Museum directors, such as Dr. Kirk Johnson, Sant Director of the Smithsonian National Museum of Natural History, are looking for ways to bring the idea of museums into the twenty-first century, but how? They're not quite sure, but they're looking for answers from all of us.
Museums around the world are holding about 4.2 billion objects from history, preserving cultures and looking answers not only about the world's past, but it's future. The only problem is making this information accessible to the population as a whole. When you walk into a museum, even one as large as the Smithsonian in Washington D.C., you are only looking at the "tip of the iceberg" according to Dr. Johnson. It's started with art museums, with hundreds of pieces available on a website, but with science based museums the samples are much more numerous. There are thousands of samples that researchers are using on Smithsonian sites that the public doesn't realize is there because it can not all go on display.
The seemingly simple solution is to digitize the information to have it available, like so much is, on the internet or at least on devices inside the museum for visitors to explore in depth at their own pace in able to do individual learning and perhaps even form their own ideas and conclusions about the data given. But how do you upload billions of objects into a data base- how do you catalog all of these objects quickly enough to use the information when it's needed- now, or at least within the next 15 years?
The first step is to connect with other repositories of history, such as the top 12 largest museums in the world. This group has been working to unify formatting of collections, ways to present data, and most importantly brainstorming ways to bring their museums out of the 19th century, into the 21st, and to be prepared for the 22nd, as a new generation of eager children come to the museums. The idea is to bring everything to terms with technology being developed today.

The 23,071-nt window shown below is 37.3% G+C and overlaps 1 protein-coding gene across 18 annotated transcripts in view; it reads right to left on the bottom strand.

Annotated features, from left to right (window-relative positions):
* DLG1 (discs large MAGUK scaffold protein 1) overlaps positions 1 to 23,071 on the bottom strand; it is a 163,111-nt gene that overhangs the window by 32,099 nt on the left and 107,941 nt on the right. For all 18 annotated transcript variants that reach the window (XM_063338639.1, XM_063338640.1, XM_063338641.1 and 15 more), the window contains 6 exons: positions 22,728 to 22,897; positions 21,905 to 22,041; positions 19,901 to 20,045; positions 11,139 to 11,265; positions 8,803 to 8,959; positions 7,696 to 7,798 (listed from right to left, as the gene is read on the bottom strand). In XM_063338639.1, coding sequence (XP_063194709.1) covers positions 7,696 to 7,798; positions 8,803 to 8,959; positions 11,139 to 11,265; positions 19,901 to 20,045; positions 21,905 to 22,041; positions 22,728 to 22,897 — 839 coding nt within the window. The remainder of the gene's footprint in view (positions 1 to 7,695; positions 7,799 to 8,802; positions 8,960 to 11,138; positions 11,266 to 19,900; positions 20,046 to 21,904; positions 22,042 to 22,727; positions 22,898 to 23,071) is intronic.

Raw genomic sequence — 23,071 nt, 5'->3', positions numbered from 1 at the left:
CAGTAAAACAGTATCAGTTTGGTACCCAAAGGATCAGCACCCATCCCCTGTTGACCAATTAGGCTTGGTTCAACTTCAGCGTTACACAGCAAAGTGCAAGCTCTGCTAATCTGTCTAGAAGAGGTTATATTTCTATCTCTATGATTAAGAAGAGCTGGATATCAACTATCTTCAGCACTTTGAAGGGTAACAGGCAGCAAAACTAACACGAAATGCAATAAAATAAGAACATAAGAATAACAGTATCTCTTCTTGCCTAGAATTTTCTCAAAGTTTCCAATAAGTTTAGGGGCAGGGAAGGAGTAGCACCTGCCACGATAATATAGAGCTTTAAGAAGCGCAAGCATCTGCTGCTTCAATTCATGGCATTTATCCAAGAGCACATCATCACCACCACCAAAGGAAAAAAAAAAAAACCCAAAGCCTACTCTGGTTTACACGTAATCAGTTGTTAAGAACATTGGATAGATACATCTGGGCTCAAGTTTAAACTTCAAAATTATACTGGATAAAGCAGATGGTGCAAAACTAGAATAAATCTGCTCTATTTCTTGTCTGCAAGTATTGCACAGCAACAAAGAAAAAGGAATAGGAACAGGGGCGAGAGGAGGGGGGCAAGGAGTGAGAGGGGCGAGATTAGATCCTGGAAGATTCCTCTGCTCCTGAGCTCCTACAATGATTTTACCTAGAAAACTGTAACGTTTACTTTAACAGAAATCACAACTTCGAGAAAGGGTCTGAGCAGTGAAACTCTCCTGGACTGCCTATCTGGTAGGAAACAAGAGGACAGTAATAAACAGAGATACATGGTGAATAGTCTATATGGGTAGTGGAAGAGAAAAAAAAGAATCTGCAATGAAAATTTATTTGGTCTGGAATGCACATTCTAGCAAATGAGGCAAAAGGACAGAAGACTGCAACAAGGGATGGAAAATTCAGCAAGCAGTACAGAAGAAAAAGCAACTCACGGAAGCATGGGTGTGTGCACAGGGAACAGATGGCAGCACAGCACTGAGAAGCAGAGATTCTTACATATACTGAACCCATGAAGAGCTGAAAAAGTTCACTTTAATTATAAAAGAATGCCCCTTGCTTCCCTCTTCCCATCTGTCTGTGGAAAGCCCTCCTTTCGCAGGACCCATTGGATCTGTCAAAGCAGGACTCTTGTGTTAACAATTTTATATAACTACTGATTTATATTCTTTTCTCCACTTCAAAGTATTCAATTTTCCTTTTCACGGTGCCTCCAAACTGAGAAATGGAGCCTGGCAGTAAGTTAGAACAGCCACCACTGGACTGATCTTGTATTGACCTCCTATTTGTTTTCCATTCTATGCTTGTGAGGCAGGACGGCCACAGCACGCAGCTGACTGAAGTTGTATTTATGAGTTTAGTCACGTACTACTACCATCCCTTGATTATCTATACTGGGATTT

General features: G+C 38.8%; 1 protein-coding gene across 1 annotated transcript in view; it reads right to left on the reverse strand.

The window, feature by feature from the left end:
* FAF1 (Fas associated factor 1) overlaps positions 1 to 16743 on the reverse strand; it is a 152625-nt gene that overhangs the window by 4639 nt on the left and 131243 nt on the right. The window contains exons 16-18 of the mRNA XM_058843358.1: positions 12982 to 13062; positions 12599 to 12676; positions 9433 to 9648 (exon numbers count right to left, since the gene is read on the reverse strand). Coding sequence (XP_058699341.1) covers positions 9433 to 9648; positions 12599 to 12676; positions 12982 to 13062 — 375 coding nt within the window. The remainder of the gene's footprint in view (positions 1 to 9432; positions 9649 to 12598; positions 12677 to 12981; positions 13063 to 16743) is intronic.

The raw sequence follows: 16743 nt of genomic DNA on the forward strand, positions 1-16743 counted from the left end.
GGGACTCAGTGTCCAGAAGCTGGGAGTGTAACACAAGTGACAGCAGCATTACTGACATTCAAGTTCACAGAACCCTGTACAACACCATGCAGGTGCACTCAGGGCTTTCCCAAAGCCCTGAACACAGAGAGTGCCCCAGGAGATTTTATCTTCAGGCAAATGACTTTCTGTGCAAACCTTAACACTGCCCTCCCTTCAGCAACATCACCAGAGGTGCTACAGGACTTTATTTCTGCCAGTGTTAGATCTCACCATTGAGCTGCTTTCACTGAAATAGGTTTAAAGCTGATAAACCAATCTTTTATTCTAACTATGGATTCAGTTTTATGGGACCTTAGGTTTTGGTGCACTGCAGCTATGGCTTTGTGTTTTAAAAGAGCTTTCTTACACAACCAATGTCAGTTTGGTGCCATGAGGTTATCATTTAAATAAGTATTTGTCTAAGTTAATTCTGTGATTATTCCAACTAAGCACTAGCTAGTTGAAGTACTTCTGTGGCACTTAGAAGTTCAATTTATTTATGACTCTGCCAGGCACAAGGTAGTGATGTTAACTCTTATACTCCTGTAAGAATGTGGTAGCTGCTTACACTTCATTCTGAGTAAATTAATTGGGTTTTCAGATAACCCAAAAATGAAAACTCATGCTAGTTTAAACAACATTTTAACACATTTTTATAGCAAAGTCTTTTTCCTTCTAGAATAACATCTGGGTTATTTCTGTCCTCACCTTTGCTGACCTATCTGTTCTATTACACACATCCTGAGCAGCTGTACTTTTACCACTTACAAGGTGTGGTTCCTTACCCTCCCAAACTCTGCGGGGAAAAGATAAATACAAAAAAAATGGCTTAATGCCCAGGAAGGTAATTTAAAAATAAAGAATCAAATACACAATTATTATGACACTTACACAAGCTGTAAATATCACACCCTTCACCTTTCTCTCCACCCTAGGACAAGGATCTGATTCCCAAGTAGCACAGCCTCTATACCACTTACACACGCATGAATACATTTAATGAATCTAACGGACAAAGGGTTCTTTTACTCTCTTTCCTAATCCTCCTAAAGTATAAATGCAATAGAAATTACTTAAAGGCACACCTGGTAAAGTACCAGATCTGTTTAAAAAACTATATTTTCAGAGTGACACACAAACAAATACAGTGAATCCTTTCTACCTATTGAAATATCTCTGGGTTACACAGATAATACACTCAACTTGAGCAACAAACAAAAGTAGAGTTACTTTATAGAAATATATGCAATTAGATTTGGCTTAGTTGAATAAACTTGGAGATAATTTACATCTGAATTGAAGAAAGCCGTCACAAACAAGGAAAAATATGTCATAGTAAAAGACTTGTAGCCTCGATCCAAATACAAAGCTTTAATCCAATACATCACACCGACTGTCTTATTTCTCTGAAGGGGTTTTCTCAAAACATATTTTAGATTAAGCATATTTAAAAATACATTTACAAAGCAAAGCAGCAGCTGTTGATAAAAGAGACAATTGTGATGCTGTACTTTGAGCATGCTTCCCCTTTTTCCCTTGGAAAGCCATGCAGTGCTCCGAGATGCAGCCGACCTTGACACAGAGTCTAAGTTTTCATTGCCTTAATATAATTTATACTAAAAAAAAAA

With a little more development, virtual reality can majorly come into play, making it possible to make a lecture hall full of museum goers where they can experience not only a few diagrams, but the collection as a whole, or more of it in any case. You could be transported back in time so that the seat you were sitting in is covered with water, and you can see prehistoric marine life, or the ice caps at full size at the height of the ice age, or you can see the world during greenhouse earth about 35 million years ago when there were no polar ice caps at all, or even the extreme 50 million years ago when the climate of present day Louisiana could be found in the area that is now northern Greenland.
Some feel they have taken the first step with a cinema, but the Smithsonian will actually be getting rid of their cinema because they are "chasing a different fish," as Dr. Johnson explains. The dioramas as of now are very important to their visitors, as they have an emotional attachment to them, and as of now it is the most realistic way to show animals and cultures from history. Nothing is better than visiting actual sites like the grand canyon and seeing the history beneath your feet, but not everyone can get there, so museums are the closest substitute, as well as a center for research to be centralized. However, if technology can be used to bring this history to life, it will be the future of learning, and this is the idea they are chasing. The problem- the dollar barrier. It's a valid question, without an easy answer. As of now, how can the museums strategically and quickly integrate technology and digitize their collection? The answer may be with us.
Imagine watching this huge elephant walking before your eyes at a local museum. As gaming and animation develops, it is becoming easier to portray realistic images and model them digitally. Students now may find a job at such a museum, bringing all of their collections into a format available to the public as a whole, and that will be just the beginning. The virtual reality room may become reality, with new innovations such as the virtual reality theme park called the Void, made by a company based in Salt Lake City, Utah, virtual reality goggles used with Samsung phones that helped sports fans view the Olympic games in Rio. It's all about using all of the resources around us and collaborating between fields. This may be a future intersection of artists and science- instead of artists helping to make sculptures of mammoths from the findings of excavators, scientists working with their genes, etc., animators and video game designers will work with the sculptors, scientists, museum curators, computer programmers, and more to create a museum experience unparalleled by any museum we have today.
Do you think you'll contribute to the revolutionizing of the museum? What do you see happening in the future?
To see what the Smithsonian has to offer today, check out their website: http://naturalhistory.si.edu/